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Importance of choosing your rootstock
Here’s some helpful advice from Grow at Brogdale about rootstocks and how to select the best rootstock for your fruit tree. Choosing the correct rootstock is as important as choosing the right variety. Trees are very much like people, with varieties having differing amounts of natural vigour. Your soil will also be a deciding factor, with clay soils having a dwarfing effect on trees. Bramley for example is very vigorous whilst Decio, one of the oldest varieties in the collections is very dwarfing and will need all the encouragement we can give it to grow!
The history of rootstocks
Until the twentieth century here was very little choice when it came to rootstocks. If you wanted to plant an apple tree, most likely it was on a traditional orchard rootstock and it was going to be big! The first half of the twentieth century saw much investment and research into apple rootstocks at government research stations, East Malling and Merton.
These new rootstocks were recognised by their prefix M for Malling and MM for Malling- Merton. They remain the most popular rootstocks used today.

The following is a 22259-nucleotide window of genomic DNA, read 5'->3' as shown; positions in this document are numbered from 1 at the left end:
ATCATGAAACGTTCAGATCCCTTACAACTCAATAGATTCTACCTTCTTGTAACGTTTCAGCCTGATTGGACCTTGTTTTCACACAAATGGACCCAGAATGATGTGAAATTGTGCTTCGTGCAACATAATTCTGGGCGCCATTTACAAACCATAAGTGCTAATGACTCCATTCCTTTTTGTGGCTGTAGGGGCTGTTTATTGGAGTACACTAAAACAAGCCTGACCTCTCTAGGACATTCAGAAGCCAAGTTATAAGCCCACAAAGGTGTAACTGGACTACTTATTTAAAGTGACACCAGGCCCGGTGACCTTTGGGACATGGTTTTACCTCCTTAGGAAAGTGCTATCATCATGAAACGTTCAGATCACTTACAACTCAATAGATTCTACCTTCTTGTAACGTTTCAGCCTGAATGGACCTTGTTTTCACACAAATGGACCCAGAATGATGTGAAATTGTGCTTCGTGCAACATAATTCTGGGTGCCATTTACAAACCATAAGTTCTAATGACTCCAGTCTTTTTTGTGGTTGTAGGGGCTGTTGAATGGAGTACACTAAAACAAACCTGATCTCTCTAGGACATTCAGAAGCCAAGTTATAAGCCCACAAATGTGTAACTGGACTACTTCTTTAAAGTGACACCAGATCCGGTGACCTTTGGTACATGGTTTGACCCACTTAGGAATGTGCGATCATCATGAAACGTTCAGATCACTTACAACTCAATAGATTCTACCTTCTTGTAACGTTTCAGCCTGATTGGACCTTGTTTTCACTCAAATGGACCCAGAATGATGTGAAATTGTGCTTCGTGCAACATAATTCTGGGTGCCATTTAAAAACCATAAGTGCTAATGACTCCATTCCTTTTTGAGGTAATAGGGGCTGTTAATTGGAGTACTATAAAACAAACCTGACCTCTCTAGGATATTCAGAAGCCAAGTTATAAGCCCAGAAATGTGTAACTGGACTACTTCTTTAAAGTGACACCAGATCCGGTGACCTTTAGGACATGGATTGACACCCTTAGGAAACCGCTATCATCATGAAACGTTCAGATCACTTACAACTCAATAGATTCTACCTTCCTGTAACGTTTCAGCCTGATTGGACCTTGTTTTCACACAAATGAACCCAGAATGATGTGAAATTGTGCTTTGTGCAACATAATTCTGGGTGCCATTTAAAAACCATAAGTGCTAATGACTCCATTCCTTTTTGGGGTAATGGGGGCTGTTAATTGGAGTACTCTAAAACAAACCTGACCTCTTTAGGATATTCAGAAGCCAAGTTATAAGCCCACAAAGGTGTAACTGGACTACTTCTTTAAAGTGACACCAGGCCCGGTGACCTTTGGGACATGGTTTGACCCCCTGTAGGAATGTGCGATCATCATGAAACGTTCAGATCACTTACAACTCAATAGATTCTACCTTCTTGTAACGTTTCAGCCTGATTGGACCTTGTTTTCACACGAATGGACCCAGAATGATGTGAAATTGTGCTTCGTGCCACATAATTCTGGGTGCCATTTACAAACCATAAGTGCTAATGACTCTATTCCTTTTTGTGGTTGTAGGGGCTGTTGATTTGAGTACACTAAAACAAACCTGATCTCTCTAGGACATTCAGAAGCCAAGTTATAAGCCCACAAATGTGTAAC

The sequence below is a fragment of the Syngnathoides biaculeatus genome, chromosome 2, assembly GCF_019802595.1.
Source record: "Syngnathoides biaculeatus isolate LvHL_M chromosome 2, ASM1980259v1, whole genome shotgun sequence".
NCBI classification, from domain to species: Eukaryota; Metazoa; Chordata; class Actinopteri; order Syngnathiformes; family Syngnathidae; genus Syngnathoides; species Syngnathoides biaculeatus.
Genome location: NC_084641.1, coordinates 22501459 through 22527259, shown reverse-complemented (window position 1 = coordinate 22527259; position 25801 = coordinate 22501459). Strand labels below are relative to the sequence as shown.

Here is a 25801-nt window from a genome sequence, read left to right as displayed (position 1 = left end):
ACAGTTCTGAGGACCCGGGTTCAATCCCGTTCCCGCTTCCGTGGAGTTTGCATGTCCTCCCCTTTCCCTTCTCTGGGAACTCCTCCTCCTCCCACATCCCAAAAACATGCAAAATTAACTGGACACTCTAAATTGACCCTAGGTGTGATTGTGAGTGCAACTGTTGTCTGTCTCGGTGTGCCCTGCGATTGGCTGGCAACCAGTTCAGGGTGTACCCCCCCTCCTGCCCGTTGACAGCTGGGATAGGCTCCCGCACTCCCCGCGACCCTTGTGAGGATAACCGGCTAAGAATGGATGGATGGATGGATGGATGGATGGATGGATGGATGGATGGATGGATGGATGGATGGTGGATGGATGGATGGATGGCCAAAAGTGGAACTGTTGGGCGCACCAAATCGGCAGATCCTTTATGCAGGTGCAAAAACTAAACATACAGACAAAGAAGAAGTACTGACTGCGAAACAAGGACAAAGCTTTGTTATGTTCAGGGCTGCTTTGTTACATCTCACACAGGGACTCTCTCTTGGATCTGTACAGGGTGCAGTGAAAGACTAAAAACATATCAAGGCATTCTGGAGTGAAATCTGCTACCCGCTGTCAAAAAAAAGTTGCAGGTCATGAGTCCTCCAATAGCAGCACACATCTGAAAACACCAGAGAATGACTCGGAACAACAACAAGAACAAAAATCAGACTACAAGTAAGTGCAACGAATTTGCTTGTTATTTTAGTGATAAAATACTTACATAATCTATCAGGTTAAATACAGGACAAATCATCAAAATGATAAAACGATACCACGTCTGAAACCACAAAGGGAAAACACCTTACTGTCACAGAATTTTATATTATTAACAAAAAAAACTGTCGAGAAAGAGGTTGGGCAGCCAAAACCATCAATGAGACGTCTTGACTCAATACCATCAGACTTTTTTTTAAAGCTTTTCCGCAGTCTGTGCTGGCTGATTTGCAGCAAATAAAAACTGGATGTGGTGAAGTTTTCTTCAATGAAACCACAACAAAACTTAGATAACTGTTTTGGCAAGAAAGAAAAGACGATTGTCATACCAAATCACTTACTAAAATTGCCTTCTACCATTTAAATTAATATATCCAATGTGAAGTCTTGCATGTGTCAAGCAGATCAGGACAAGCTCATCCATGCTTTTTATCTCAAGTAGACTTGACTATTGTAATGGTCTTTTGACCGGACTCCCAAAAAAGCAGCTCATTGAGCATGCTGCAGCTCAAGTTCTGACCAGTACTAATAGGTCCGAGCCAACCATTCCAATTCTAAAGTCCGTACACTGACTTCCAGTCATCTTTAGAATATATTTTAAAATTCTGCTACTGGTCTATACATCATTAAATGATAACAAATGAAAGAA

Choosing your rootstock
The temptation if you are wishing to grow fruit trees that are to be kept relatively small, is to simply plant dwarfing rootstocks. But if your soil is heavy, particularly clay based, this will further stunt the growth resulting in an unhappy tree, struggling to get through the heavy layers of clay. Our head nurseryman has a favourite saying “it will just stand there and look at you!” meaning it is unlikely to produce much fruit at all and will struggle to get all of the nutrients it needs from the earth by itself.
For smaller trees to be planted in pots etc, we would recommend you choose M27, M7 and M9 for apples, Gisela 5 or Gisela 6 (G5 & G6) for cherries, Quince C (QC) for pears and Pixy for stone fruits. Step-overs, cordons and patio trees will all be on dwarfing rootstocks.
To plant directly in the soil where a smaller tree is required, consider bushes or restricted forms such as espaliers and FANS.
Grafting larger trees
On the other hand, if you wish to plant larger trees, half-standards will probably be the most suitable for you. These tend to be grafted onto semi-vigorous rootstocks; MM106, MM111 and MM116 for apples, Quince A (QA) for Pears, SJA for stone fruits and Colt for Cherries.
Espaliers are also largely propagated onto MM106 as some vigour is required in order, for the tree to have enough oomph to continue to be able to put on the growth required to form the tiers.
If space is not an issue and you wish to replant old orchard style trees, look at full standards or trees grafted onto vigorous rootstocks. M25 for apples, Pyrus Communis and Seedling for Pears, Brompton and Myrobalan for stone fruits (seedling rootstock), Avium F12/1 for Cherries but a very tall ladder will be essential!